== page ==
I have been reading a lot about group and organizational size lately because it is a key issue for understanding the "scaling problem" that Huggy Rao and I are currently tackling. After all, if you want to grow a large organization or network, it is crucial to understand how large "the building blocks" should be, how many people a leader can lead, and the the upper limits of organization and network size. You will likely see other posts on this issue here as I am fretting over this question a lot. But I couldn't resist a quick post drawn from J. Richard Hackman's fantastic book Leading Teams.
Richard reports an astounding solution to a disagreement between United Airlines and the pilots union when United was making its first big purchase of the 737 aircraft. Boeing designed the cockpit so that it could be flown by either a two or three person crew. Of course, United wanted two pilots because of the enormous savings in labor expenses; the union wanted three pilots because they argued that, since the planes would be flown in busy air spaces, it would be better to have a third person on board to help with demanding work and to keep an eye out for problems. Well, this kind of disagreement didn't surprise me and I am sure it doesn't surprise me. But what shocked me as that United and the union jointly sponsored an independent group to study the differences between two and three person crews during actual flight operations. The study found no consistent differences between two and three-pilot crews. As Hackman reports on page 119 of Leading Teams:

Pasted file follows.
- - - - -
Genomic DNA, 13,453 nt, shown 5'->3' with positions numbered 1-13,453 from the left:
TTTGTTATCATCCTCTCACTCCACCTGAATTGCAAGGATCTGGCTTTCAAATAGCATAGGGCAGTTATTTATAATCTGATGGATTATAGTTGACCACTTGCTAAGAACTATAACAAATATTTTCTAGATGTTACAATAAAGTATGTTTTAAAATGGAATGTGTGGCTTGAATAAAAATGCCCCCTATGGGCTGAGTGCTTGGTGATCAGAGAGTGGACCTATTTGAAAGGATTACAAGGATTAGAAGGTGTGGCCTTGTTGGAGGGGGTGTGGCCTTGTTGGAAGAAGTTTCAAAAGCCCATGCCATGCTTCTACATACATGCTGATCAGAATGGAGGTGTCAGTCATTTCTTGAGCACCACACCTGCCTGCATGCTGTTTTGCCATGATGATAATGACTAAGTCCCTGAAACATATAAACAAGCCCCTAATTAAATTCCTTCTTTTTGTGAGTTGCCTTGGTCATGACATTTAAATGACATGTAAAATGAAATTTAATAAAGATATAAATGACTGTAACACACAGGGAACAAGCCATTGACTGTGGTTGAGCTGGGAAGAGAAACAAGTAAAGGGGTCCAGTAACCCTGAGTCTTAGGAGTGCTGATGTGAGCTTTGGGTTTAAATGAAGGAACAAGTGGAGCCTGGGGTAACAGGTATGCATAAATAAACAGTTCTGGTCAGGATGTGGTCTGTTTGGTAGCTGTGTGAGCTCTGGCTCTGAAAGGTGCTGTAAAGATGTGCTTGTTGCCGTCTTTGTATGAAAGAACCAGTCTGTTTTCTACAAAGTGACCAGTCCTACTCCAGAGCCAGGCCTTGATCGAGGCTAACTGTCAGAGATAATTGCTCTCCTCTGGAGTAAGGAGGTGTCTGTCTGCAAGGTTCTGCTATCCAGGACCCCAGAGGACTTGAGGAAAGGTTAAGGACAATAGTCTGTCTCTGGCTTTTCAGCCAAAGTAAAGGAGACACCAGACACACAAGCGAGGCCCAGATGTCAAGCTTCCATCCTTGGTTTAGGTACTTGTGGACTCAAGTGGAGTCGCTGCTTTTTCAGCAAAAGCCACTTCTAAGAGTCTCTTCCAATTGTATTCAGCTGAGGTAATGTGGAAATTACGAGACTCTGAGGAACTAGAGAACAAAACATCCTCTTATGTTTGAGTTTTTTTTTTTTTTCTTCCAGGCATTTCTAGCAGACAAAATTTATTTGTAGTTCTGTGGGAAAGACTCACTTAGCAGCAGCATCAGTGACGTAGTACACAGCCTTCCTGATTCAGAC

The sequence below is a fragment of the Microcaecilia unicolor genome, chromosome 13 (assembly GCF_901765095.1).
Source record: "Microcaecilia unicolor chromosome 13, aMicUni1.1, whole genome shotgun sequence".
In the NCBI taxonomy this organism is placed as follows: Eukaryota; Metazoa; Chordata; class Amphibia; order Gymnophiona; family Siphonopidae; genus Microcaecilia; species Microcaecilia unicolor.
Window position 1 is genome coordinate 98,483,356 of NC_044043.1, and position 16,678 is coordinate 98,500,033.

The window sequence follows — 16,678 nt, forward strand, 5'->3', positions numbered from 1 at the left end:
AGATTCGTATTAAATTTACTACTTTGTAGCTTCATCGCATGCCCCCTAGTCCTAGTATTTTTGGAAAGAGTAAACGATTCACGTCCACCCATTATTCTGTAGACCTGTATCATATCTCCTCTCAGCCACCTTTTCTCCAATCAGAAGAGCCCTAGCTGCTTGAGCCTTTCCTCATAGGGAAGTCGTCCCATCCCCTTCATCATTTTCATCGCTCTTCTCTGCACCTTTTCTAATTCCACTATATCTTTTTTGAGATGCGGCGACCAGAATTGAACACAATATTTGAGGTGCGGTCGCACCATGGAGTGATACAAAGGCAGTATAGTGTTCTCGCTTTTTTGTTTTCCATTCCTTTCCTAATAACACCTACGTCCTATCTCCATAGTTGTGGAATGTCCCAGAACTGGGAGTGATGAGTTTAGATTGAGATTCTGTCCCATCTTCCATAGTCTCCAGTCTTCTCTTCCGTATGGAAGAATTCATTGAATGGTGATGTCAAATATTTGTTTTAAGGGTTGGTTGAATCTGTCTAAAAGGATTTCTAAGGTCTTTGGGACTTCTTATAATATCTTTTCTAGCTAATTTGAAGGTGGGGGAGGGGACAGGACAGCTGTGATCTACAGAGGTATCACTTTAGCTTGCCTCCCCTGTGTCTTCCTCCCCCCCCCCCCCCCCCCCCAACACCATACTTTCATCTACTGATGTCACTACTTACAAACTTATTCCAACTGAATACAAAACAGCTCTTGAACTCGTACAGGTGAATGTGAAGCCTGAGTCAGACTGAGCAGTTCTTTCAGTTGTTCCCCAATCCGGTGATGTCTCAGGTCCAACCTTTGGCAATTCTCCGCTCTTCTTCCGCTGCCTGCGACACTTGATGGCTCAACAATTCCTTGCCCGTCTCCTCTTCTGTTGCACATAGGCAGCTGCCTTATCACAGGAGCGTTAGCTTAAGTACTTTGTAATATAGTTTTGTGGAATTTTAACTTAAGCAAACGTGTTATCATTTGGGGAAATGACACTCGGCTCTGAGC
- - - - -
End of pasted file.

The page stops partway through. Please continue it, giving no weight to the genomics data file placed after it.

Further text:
"Members of the three-person crews did leave the cockpit more frequently to visit the cabin, which may have helped strengthen the work relationship between pilots and flight attendants. But they caught no more potentially conflicting traffic called to their attention by air traffic control than did the two-person crews."
Chalk-up one for management on this one; as Richard points out, 737s are now exclusively flown by pairs of pilots, not trios. I love this story because it appears to be an actual evidence-based decision. Unfortunately, this happens far less than it should. As a process, it fascinates me because asking an objective third party to study problem when two parties have conflicting ideologies, goals, or incentives —and agreeing in advance to a decision that fits the evidence — seems like the right way to go about things. I am not even sure if that is what happened in this case, but I fancy the notion. I know that it usually won't be feasible in real life because we human-beings aren't that cooperative and rational, but it would lead to more effective and safer organizations.
Reprinted from Work Matters
Robert I. Sutton, PhD is Professor of Management Science and Engineering at Stanford. His latest book is Good Boss, Bad Boss: How to Be the Best...and Survive the Worst. His previous book is The New York Times bestseller The No Asshole Rule: Building a Civilized Workplace and Surviving One That Isn't. Follow him at twitter.com/work_matters.